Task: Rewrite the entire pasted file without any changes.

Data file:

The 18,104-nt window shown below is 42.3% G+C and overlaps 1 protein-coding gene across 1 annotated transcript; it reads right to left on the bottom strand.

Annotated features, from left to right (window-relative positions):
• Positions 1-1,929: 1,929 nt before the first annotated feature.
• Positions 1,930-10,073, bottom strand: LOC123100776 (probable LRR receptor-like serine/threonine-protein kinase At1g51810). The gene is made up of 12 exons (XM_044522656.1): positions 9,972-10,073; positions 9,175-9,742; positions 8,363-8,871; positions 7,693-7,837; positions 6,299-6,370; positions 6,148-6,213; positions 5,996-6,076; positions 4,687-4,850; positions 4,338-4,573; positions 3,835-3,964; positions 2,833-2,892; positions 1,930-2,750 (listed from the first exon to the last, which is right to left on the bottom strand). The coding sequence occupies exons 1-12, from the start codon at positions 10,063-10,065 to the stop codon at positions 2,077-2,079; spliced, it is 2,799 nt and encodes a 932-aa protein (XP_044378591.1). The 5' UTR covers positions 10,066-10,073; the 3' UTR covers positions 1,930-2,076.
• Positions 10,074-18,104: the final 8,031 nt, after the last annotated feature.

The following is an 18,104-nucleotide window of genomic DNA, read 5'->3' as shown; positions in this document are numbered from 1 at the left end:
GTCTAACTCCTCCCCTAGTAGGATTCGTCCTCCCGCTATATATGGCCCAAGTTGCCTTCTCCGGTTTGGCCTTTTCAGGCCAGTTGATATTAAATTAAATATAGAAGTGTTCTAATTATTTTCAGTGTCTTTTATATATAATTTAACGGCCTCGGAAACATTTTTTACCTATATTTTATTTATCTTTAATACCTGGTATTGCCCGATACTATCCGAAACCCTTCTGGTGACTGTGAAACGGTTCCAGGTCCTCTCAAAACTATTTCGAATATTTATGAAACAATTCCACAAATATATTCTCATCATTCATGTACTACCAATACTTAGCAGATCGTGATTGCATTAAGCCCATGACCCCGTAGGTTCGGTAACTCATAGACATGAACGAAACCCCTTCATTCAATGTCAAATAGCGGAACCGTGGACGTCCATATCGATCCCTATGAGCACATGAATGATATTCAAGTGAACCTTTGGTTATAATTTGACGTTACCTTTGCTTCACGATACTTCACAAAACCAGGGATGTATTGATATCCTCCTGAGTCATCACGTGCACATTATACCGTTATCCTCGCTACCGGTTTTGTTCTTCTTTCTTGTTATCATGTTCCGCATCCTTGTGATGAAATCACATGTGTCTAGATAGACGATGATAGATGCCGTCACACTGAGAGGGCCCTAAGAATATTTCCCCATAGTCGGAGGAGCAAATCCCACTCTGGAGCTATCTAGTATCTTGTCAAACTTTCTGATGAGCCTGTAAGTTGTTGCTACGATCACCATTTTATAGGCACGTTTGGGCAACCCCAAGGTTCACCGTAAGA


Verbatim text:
The 18,104-nt window shown below is 42.3% G+C and overlaps 1 protein-coding gene across 1 annotated transcript; it reads right to left on the bottom strand.

Annotated features, from left to right (window-relative positions):
• Positions 1-1,929: 1,929 nt before the first annotated feature.
• Positions 1,930-10,073, bottom strand: LOC123100776 (probable LRR receptor-like serine/threonine-protein kinase At1g51810). The gene is made up of 12 exons (XM_044522656.1): positions 9,972-10,073; positions 9,175-9,742; positions 8,363-8,871; positions 7,693-7,837; positions 6,299-6,370; positions 6,148-6,213; positions 5,996-6,076; positions 4,687-4,850; positions 4,338-4,573; positions 3,835-3,964; positions 2,833-2,892; positions 1,930-2,750 (listed from the first exon to the last, which is right to left on the bottom strand). The coding sequence occupies exons 1-12, from the start codon at positions 10,063-10,065 to the stop codon at positions 2,077-2,079; spliced, it is 2,799 nt and encodes a 932-aa protein (XP_044378591.1). The 5' UTR covers positions 10,066-10,073; the 3' UTR covers positions 1,930-2,076.
• Positions 10,074-18,104: the final 8,031 nt, after the last annotated feature.

The following is an 18,104-nucleotide window of genomic DNA, read 5'->3' as shown; positions in this document are numbered from 1 at the left end:
GTCTAACTCCTCCCCTAGTAGGATTCGTCCTCCCGCTATATATGGCCCAAGTTGCCTTCTCCGGTTTGGCCTTTTCAGGCCAGTTGATATTAAATTAAATATAGAAGTGTTCTAATTATTTTCAGTGTCTTTTATATATAATTTAACGGCCTCGGAAACATTTTTTACCTATATTTTATTTATCTTTAATACCTGGTATTGCCCGATACTATCCGAAACCCTTCTGGTGACTGTGAAACGGTTCCAGGTCCTCTCAAAACTATTTCGAATATTTATGAAACAATTCCACAAATATATTCTCATCATTCATGTACTACCAATACTTAGCAGATCGTGATTGCATTAAGCCCATGACCCCGTAGGTTCGGTAACTCATAGACATGAACGAAACCCCTTCATTCAATGTCAAATAGCGGAACCGTGGACGTCCATATCGATCCCTATGAGCACATGAATGATATTCAAGTGAACCTTTGGTTATAATTTGACGTTACCTTTGCTTCACGATACTTCACAAAACCAGGGATGTATTGATATCCTCCTGAGTCATCACGTGCACATTATACCGTTATCCTCGCTACCGGTTTTGTTCTTCTTTCTTGTTATCATGTTCCGCATCCTTGTGATGAAATCACATGTGTCTAGATAGACGATGATAGATGCCGTCACACTGAGAGGGCCCTAAGAATATTTCCCCATAGTCGGAGGAGCAAATCCCACTCTGGAGCTATCTAGTATCTTGTCAAACTTTCTGATGAGCCTGTAAGTTGTTGCTACGATCACCATTTTATAGGCACGTTTGGGCAACCCCAAGGTTCACCGTAAGA